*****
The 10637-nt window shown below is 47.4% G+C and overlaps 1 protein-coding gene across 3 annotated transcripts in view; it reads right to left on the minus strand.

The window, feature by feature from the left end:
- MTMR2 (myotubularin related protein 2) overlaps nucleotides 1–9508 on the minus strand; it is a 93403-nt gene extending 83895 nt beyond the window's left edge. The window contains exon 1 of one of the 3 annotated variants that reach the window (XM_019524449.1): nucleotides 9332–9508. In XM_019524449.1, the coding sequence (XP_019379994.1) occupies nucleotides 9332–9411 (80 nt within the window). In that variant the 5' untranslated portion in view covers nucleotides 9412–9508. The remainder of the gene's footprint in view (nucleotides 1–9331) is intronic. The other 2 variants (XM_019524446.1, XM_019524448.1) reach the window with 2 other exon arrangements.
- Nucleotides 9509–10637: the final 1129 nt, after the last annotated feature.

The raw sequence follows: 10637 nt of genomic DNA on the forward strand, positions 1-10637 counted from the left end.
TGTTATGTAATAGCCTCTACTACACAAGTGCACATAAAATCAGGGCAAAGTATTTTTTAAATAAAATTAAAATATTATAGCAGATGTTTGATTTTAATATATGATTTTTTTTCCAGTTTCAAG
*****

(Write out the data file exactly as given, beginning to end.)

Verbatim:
The 10637-nt window shown below is 47.4% G+C and overlaps 1 protein-coding gene across 3 annotated transcripts in view; it reads right to left on the minus strand.

The window, feature by feature from the left end:
- MTMR2 (myotubularin related protein 2) overlaps nucleotides 1–9508 on the minus strand; it is a 93403-nt gene extending 83895 nt beyond the window's left edge. The window contains exon 1 of one of the 3 annotated variants that reach the window (XM_019524449.1): nucleotides 9332–9508. In XM_019524449.1, the coding sequence (XP_019379994.1) occupies nucleotides 9332–9411 (80 nt within the window). In that variant the 5' untranslated portion in view covers nucleotides 9412–9508. The remainder of the gene's footprint in view (nucleotides 1–9331) is intronic. The other 2 variants (XM_019524446.1, XM_019524448.1) reach the window with 2 other exon arrangements.
- Nucleotides 9509–10637: the final 1129 nt, after the last annotated feature.

The raw sequence follows: 10637 nt of genomic DNA on the forward strand, positions 1-10637 counted from the left end.
TGTTATGTAATAGCCTCTACTACACAAGTGCACATAAAATCAGGGCAAAGTATTTTTTAAATAAAATTAAAATATTATAGCAGATGTTTGATTTTAATATATGATTTTTTTTCCAGTTTCAAG